WHITE PLAINS, N.Y. -- Westchester County legislators want to ensure a proposed pipeline that would run into Peekskill, Cortlandt and Yorktown is totally safe.
Legislators voted 15-1 to call for a full risk assessment of the proposed Spectra pipeline.
The 42-inch Spectra Algonquin gas pipeline would replace a previous 26-inch pipeline that has existed for 60 years. The pipeline, which is subject to approval by the Federal Energy Regulatory Commission, would run across the Hudson River and into Peekskill, Cortlandt, and Yorktown.
The town of Cortlandt has already expressed opposition to the pipeline, concerned about its placement 450 feet from Buchanan-Verplanck Elementary School.
Legislators expressed concern about the pipeline's location in a large population area and its proximity to Indian Point.
“Our first concern must be for the protection of our residents and the environment,” said board Chairman Michael Kaplowitz (D-Somers). “This resolution embodies important safety and environmental standards that must be upheld before permission is granted to construct the pipeline.”
Legislators said they were concerned a report submitted by Spectra does not reflect emissions from compressor stations, which have been associated with health problems.
“We’re asking all federal and state agencies involved with this process to make the health and safety of residents, workers and all other stakeholders their top priority,” said Majority Leader Catherine Borgia (D-Ossining). “We agree that meeting our region’s energy needs is a priority for further economic development, but the review, permitting, and approval process must be stringent to ensure environmental and safety concerns are addressed and needed mitigation plans are in place.”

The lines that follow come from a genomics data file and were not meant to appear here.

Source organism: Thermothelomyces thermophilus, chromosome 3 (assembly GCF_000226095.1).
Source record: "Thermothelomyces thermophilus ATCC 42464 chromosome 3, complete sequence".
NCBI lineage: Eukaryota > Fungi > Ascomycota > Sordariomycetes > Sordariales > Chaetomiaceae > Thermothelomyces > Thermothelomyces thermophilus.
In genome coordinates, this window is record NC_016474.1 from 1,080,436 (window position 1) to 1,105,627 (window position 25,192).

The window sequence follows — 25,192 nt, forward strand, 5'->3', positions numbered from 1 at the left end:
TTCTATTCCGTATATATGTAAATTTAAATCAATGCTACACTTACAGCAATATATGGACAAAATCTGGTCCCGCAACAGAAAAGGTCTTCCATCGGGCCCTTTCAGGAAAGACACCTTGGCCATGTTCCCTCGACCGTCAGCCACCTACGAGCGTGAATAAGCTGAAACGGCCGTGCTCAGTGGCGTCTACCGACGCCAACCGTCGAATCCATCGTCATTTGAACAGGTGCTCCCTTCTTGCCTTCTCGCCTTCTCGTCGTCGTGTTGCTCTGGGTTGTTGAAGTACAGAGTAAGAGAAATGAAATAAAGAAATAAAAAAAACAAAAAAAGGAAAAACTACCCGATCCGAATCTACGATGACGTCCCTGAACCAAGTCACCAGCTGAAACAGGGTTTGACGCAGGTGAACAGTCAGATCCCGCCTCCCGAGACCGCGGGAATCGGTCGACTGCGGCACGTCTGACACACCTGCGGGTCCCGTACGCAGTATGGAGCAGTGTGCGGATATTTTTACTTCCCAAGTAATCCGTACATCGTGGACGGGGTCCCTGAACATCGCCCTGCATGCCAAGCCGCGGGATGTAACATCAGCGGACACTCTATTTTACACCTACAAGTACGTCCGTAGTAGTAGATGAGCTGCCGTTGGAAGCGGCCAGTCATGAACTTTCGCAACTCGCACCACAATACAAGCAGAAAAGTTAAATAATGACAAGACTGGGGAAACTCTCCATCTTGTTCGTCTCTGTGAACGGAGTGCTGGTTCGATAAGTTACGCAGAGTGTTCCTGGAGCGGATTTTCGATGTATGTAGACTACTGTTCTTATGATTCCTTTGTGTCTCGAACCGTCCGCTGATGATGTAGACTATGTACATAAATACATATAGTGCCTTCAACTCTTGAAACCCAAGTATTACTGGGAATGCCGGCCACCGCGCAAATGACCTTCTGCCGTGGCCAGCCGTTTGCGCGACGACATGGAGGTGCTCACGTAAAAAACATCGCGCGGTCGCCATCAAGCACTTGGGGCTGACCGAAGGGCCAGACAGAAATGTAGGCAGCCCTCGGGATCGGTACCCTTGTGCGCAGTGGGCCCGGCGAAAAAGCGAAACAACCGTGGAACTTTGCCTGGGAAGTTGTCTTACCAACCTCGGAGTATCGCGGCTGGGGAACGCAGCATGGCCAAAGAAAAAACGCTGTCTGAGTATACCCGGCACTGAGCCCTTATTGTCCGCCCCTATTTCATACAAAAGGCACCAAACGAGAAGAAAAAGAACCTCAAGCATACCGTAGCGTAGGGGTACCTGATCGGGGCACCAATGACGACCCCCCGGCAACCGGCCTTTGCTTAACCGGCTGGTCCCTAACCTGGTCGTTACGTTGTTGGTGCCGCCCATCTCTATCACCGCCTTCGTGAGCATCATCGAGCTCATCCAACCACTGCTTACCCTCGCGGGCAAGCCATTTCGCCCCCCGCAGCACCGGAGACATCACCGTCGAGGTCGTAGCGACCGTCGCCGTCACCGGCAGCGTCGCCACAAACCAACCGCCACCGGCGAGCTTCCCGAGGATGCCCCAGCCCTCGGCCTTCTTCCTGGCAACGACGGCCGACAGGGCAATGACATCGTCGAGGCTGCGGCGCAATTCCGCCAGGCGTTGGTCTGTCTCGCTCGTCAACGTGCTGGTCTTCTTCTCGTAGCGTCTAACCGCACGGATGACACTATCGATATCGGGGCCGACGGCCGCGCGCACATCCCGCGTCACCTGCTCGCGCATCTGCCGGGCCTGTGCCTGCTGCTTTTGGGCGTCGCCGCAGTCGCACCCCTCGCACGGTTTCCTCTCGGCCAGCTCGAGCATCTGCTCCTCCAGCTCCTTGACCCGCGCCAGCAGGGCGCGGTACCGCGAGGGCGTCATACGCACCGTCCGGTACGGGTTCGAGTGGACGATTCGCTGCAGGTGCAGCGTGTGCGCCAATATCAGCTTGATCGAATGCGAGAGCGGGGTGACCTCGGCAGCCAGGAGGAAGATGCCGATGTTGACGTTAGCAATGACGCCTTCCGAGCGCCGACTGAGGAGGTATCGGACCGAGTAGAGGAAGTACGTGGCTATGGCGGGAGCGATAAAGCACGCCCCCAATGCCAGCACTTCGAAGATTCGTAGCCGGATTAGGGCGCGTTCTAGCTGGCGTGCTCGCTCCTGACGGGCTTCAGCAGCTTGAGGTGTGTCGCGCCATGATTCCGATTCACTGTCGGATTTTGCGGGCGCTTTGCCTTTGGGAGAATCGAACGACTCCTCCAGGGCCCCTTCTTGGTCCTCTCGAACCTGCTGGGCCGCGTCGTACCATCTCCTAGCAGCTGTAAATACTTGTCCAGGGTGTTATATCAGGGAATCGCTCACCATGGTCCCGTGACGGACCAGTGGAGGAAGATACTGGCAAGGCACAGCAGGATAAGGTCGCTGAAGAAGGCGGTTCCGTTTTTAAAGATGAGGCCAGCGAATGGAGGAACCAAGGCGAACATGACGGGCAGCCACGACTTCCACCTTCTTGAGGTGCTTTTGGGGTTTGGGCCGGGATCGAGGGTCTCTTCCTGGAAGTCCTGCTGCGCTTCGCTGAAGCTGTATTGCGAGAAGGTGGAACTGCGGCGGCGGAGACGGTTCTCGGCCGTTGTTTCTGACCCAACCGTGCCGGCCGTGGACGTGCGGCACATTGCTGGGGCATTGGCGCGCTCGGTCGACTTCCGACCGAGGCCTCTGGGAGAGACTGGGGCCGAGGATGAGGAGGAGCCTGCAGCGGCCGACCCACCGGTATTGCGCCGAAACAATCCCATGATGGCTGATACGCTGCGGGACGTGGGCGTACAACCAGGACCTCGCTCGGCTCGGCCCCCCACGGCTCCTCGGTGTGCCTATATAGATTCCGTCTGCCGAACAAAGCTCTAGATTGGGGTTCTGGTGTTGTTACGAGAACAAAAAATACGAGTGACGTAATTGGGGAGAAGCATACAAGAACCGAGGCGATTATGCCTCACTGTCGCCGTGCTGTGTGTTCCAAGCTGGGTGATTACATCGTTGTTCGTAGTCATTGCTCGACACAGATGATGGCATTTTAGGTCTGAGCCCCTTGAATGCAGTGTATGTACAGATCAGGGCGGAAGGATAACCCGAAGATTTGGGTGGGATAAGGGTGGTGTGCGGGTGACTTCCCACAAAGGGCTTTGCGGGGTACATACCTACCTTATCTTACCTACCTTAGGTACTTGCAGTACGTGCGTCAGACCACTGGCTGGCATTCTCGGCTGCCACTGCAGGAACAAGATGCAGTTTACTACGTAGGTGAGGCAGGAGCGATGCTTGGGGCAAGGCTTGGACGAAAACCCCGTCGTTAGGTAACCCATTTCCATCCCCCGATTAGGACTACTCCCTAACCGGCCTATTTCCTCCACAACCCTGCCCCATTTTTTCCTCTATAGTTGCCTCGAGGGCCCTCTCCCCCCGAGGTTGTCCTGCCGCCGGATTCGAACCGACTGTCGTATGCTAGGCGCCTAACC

Legislator John Testa (R-Peekskill) said he was happy to support the resolution.
"If this project moves forward, it must be done in a safe way," Testa said. "We are very concerned for the safety and well being of our citizens."
Susan McDonnell, a Cortlandt resident, expressed her support for the resolution.
"These chemicals will not be good for people," McDonnell said. "It's very important people are aware of what Spectra is planning. People have no idea this is going on."
Legislator Michael Smith cast the lone vote against the resolution.
Smith said he is sure Spectra will do the right thing and that he has seen local governments put businesses through hoops of due diligence and force them to spend money when they have no intention of approving a project,
He said if the board does not want this pipeline going through, lit should be honest and say so upfront.